Candies was the most ridiculous of the lot, I just didn't see the point of actions taken by Divya, they were more psycho than anything else. If you want to include a twist in your tale, it better make logical sense. Jeffery Archer is a master of this genre, this was a damp squib.

I also enjoyed Rishabh's Travel through the Night and the Labyrinth is the best piece of Greek speculative fiction I have recently read.

A Day of Battle seemed pointless, as it had nothing new to contribute, I dont know why it was included in this collection.

Ruskaya Rulyetka was a good change and the Night of the wokambee had a really funny ending.

Not a bad attempt, but nothing extraordinary either.

Rating : 3 / 5

Saturday, 23 August 2014

Brajesh's Review : Sister


"Sister" by Rosamund Lupton is a book about the bond of sisterhood, and also a murder mystery and thriller. Not an easy genre to tackle.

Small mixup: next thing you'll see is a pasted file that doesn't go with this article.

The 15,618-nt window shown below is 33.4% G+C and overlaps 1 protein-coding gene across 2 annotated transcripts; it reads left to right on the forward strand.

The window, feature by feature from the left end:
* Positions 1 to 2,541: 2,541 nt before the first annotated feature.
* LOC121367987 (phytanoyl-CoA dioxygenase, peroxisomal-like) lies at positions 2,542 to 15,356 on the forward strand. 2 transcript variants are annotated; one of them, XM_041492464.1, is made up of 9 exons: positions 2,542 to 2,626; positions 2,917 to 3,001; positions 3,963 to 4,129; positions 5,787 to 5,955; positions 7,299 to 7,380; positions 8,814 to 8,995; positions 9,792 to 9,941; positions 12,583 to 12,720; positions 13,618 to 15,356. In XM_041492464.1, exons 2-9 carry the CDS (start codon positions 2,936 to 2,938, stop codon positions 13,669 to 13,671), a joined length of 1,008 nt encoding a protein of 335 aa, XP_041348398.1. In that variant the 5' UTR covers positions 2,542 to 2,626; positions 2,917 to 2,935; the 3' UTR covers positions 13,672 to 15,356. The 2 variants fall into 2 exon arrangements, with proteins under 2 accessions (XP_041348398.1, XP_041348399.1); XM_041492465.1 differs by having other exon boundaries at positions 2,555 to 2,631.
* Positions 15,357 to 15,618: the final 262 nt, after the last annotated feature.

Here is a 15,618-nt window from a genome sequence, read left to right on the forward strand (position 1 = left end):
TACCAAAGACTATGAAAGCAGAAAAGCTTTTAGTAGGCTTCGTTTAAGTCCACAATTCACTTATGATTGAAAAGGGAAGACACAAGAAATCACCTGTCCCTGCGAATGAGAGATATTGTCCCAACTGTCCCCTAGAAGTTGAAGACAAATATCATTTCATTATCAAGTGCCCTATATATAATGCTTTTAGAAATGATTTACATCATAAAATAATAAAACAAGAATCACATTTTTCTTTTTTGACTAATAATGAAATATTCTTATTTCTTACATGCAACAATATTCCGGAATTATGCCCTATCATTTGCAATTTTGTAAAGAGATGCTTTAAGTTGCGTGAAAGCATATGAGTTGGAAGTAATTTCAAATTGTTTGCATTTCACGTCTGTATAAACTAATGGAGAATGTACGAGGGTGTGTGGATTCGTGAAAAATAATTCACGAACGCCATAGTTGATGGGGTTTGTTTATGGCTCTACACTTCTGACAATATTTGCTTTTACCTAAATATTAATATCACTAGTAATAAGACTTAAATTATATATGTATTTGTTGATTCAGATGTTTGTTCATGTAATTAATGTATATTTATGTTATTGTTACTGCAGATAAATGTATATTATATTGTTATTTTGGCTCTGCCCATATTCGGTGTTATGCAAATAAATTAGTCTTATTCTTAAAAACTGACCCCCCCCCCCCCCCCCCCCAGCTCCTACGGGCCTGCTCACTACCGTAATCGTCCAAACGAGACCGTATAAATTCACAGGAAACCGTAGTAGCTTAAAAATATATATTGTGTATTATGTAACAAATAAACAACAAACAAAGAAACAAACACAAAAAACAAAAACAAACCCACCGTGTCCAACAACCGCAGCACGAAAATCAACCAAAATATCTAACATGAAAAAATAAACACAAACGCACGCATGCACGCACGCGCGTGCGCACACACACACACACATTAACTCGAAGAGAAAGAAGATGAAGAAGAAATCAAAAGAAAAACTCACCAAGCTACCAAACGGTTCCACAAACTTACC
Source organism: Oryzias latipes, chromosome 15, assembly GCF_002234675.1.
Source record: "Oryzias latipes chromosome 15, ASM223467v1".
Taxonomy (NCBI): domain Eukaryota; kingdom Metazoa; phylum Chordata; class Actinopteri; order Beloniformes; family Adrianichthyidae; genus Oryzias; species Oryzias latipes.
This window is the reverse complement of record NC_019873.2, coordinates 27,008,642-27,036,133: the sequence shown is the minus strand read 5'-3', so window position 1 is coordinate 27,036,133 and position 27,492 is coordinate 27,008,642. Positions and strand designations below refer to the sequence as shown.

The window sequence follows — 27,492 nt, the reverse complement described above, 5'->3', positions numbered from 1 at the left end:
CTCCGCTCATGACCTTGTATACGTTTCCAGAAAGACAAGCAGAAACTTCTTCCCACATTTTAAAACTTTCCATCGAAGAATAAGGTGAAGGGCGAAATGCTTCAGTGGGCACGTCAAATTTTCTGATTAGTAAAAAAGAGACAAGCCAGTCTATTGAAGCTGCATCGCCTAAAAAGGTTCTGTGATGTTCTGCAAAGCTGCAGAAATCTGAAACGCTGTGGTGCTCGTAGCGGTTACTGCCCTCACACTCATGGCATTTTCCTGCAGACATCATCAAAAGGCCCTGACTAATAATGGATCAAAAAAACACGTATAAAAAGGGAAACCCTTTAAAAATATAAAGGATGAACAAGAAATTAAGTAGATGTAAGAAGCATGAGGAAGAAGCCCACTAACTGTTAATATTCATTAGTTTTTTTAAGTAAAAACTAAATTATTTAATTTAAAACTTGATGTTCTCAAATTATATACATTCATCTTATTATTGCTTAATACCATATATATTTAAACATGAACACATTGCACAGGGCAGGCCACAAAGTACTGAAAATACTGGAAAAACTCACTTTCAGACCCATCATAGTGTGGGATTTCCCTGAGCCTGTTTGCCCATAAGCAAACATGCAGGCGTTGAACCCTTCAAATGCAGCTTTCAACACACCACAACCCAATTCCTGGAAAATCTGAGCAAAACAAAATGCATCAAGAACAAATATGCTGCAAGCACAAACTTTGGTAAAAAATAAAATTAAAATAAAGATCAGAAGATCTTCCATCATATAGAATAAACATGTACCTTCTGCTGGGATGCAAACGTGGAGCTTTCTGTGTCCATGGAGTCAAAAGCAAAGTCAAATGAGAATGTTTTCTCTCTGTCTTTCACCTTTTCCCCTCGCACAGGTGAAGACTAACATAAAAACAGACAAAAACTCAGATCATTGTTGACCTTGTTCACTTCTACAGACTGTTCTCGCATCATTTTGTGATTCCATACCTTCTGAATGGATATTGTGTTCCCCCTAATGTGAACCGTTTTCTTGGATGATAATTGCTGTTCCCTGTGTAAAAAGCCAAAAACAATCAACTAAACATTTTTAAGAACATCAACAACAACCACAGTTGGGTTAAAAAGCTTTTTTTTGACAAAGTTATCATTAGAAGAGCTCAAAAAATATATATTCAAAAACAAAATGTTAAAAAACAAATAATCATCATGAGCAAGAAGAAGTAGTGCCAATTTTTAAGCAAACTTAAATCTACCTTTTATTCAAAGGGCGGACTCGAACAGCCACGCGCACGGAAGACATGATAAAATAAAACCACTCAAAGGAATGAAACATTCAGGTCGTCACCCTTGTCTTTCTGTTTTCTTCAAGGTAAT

While the book does justice to the sisterhood, I found it weaker in the thrill and mystery part. The unusual story telling style hold you for a large part, but gets heavy in the last quarter.

The story is told from the point of view of an elder sister, who flies to London to be with her mother as her younger sister has gone missing. As the story progresses the elder sister turns into a part crusader, part detective.

The characters are real and you start to relate to their pain with each turning of the page. Even the psychology of the fringe characters is well fleshed out.

The book will work well with a Western audience, given the cultural & emotional landscape is quite more familiar to them. If you like psychological-emotional thrillers like “Gone Girl” this will appeal to you. Though “Gone Girl” far superseded "Sister" in terms of style and narration.

Rating : 3.5 / 5

Friday, 22 August 2014

Thought : All I Want in Life is . . .


Kim's Review : The Winds of Hastinapur


The Winds of Hastinapur is the third book by Sharath Komarraju and the first in his series - on The Ladies of Hastinapur. The series plans to tell the story of the Mahabharat through the eyes of some of its leading ladies. Winds of Hastinapur is the tale told by Ganga and Satyavati, the next one will feature Amba, Kunti and Gandhari. However Sharath has promised that Ganga will be the main narrator and that she will remain in the story until the end of the series.